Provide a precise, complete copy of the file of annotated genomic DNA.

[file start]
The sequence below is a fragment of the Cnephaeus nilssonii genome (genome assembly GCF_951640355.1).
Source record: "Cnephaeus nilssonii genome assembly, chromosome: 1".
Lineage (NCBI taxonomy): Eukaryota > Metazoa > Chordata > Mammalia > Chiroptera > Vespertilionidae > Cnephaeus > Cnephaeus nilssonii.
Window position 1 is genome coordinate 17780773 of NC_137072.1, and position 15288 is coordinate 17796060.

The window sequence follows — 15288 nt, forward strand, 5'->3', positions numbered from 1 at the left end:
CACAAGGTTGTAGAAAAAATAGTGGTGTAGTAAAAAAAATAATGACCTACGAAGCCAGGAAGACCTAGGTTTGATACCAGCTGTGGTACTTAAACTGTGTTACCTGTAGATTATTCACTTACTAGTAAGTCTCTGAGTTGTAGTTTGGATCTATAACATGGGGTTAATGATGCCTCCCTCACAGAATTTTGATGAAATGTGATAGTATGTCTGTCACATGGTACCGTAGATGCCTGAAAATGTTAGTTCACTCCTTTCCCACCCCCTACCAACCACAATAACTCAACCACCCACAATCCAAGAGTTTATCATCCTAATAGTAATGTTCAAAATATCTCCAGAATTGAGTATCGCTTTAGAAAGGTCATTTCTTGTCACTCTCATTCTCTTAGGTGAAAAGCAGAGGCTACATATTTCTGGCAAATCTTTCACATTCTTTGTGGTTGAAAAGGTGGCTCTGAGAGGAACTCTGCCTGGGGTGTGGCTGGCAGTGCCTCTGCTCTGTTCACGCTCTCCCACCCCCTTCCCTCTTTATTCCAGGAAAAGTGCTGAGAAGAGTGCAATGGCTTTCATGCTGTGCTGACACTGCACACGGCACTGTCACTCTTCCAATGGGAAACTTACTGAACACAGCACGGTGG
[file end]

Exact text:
The sequence below is a fragment of the Cnephaeus nilssonii genome (genome assembly GCF_951640355.1).
Source record: "Cnephaeus nilssonii genome assembly, chromosome: 1".
Lineage (NCBI taxonomy): Eukaryota > Metazoa > Chordata > Mammalia > Chiroptera > Vespertilionidae > Cnephaeus > Cnephaeus nilssonii.
Window position 1 is genome coordinate 17780773 of NC_137072.1, and position 15288 is coordinate 17796060.

The window sequence follows — 15288 nt, forward strand, 5'->3', positions numbered from 1 at the left end:
CACAAGGTTGTAGAAAAAATAGTGGTGTAGTAAAAAAAATAATGACCTACGAAGCCAGGAAGACCTAGGTTTGATACCAGCTGTGGTACTTAAACTGTGTTACCTGTAGATTATTCACTTACTAGTAAGTCTCTGAGTTGTAGTTTGGATCTATAACATGGGGTTAATGATGCCTCCCTCACAGAATTTTGATGAAATGTGATAGTATGTCTGTCACATGGTACCGTAGATGCCTGAAAATGTTAGTTCACTCCTTTCCCACCCCCTACCAACCACAATAACTCAACCACCCACAATCCAAGAGTTTATCATCCTAATAGTAATGTTCAAAATATCTCCAGAATTGAGTATCGCTTTAGAAAGGTCATTTCTTGTCACTCTCATTCTCTTAGGTGAAAAGCAGAGGCTACATATTTCTGGCAAATCTTTCACATTCTTTGTGGTTGAAAAGGTGGCTCTGAGAGGAACTCTGCCTGGGGTGTGGCTGGCAGTGCCTCTGCTCTGTTCACGCTCTCCCACCCCCTTCCCTCTTTATTCCAGGAAAAGTGCTGAGAAGAGTGCAATGGCTTTCATGCTGTGCTGACACTGCACACGGCACTGTCACTCTTCCAATGGGAAACTTACTGAACACAGCACGGTGG